Admiral Byng – His Rise and Execution by Chris Ware (ISBN# 978-1-84415-781-5, eISBN 9781844684984). I do have to admit that the book is a slight deviation from the previous ones. Controversial incident of Admiral Byng happened somewhat before Napoleonic era, but the reasons I have interest in this particular book is the view to the politics that governed Royal Navy during the pre-revolutionary period when French navy could still stand up against their British Rivals.
Of course, French did not win the battle that caused Byng to end up dead at the deck of St. George. He was perfect scapegoat for British politics.
Admiral Byng is was born in family of distinct military history. His father, also Admiral of the Royal Navy, maintained Mediterranean station in previous conflict and quite literally young Byng followed his fathers footsteps but with distinctly different results. That said, younger Byng did not come to admiralship by family favors (outside what could be expected of course) but by steady rise and seniority. His career was not meteoric and while he made modest fortune through prize money, it was not extravagant.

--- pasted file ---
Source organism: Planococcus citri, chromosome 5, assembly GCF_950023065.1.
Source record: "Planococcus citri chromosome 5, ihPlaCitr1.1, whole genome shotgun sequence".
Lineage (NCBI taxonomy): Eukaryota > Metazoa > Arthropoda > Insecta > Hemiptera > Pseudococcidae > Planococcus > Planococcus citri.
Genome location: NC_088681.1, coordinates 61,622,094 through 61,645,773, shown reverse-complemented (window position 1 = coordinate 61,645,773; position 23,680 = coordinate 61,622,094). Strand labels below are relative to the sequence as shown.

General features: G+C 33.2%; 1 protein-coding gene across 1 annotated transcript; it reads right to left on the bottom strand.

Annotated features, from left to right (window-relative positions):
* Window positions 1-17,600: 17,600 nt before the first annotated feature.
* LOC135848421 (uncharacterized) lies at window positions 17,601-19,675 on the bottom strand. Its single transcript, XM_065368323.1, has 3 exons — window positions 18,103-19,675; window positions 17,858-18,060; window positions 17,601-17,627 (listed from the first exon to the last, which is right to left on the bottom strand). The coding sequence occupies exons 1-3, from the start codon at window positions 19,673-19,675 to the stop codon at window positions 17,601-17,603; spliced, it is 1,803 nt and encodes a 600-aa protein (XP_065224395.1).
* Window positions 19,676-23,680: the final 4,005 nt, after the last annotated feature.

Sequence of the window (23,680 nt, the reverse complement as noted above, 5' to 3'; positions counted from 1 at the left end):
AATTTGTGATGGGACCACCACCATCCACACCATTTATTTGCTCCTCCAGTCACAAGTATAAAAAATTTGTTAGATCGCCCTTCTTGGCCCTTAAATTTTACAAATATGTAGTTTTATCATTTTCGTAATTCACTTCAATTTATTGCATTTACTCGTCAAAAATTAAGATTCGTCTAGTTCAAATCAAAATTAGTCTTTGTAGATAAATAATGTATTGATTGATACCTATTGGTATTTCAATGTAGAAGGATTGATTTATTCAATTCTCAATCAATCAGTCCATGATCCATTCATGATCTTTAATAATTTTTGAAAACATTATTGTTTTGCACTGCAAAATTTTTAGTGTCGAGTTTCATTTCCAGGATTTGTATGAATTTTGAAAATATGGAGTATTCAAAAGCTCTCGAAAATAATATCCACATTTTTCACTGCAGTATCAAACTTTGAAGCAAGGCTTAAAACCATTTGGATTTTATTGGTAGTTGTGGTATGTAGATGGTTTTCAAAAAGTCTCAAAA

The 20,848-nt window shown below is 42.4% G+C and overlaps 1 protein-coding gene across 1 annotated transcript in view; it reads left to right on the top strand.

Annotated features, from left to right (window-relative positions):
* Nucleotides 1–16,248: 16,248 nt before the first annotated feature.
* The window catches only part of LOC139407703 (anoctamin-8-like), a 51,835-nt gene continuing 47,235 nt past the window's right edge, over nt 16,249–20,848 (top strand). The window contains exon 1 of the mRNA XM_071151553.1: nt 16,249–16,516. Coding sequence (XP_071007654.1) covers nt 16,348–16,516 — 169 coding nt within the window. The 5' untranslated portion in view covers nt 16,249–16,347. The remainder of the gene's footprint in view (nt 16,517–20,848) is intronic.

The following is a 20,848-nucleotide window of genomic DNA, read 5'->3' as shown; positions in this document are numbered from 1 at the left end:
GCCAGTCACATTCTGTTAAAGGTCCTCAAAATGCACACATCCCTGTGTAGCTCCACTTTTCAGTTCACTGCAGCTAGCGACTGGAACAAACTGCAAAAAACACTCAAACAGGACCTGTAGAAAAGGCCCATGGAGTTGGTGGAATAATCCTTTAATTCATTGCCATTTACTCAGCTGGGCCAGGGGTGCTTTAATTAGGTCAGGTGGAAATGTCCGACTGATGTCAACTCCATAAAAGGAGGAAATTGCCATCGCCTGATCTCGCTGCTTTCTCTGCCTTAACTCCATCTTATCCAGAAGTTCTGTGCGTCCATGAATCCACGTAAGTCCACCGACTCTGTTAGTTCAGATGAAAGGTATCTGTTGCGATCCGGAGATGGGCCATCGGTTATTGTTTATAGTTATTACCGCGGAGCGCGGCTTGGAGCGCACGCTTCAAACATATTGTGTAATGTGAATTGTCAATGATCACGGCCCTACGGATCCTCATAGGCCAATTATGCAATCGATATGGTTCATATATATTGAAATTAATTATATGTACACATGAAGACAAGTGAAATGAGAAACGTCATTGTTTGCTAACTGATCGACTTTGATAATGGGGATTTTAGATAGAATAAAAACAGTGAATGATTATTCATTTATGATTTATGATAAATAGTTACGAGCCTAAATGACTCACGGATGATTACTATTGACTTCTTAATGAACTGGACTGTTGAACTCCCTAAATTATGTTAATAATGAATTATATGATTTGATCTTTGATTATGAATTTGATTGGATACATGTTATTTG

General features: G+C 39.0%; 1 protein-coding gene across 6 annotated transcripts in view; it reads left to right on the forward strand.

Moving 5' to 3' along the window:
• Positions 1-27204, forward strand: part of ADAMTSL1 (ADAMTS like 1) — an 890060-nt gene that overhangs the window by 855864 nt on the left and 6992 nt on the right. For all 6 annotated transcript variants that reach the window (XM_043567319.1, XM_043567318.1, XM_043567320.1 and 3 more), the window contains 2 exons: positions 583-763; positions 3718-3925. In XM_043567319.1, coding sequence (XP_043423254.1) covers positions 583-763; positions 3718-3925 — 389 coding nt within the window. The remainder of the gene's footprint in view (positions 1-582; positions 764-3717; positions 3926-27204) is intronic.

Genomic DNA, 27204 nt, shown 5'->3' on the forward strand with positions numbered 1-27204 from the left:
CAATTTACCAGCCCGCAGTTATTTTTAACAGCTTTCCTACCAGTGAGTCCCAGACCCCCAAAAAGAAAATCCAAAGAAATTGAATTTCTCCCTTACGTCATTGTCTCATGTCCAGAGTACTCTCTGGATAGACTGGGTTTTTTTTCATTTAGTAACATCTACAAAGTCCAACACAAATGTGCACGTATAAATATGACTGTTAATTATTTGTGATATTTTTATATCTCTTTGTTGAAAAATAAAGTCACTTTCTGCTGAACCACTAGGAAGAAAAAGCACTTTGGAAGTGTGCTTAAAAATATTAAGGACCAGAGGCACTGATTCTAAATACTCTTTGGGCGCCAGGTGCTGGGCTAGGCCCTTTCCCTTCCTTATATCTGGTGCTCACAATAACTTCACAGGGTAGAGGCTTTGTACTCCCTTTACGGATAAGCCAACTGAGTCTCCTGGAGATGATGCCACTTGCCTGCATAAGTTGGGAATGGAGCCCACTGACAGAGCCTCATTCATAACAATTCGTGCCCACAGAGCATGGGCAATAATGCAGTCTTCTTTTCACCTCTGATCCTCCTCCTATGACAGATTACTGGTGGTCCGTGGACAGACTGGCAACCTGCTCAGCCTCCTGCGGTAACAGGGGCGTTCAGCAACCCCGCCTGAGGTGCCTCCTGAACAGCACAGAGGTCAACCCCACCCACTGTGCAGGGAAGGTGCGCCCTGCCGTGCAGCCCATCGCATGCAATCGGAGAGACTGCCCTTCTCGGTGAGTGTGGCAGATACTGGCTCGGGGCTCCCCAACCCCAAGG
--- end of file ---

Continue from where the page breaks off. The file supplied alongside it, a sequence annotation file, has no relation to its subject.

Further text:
Book gives good record of the action off Minorca in terms that even layman can understand – something of a rarity in many naval histories. First half delves in the history of the family, Byng’s rise in rank and his character. Second half concentrates to the events off Minorca, Byng’s trial and eventual fall.
Book highlights the dramatic change in the application of of Royal Navy Fighting Instructions at the time when British navy was about to take a leap over their French counterparts.
Overall, good read if you are interested in naval histories, but the politicking and court matters are somewhat on the dry side of the dock.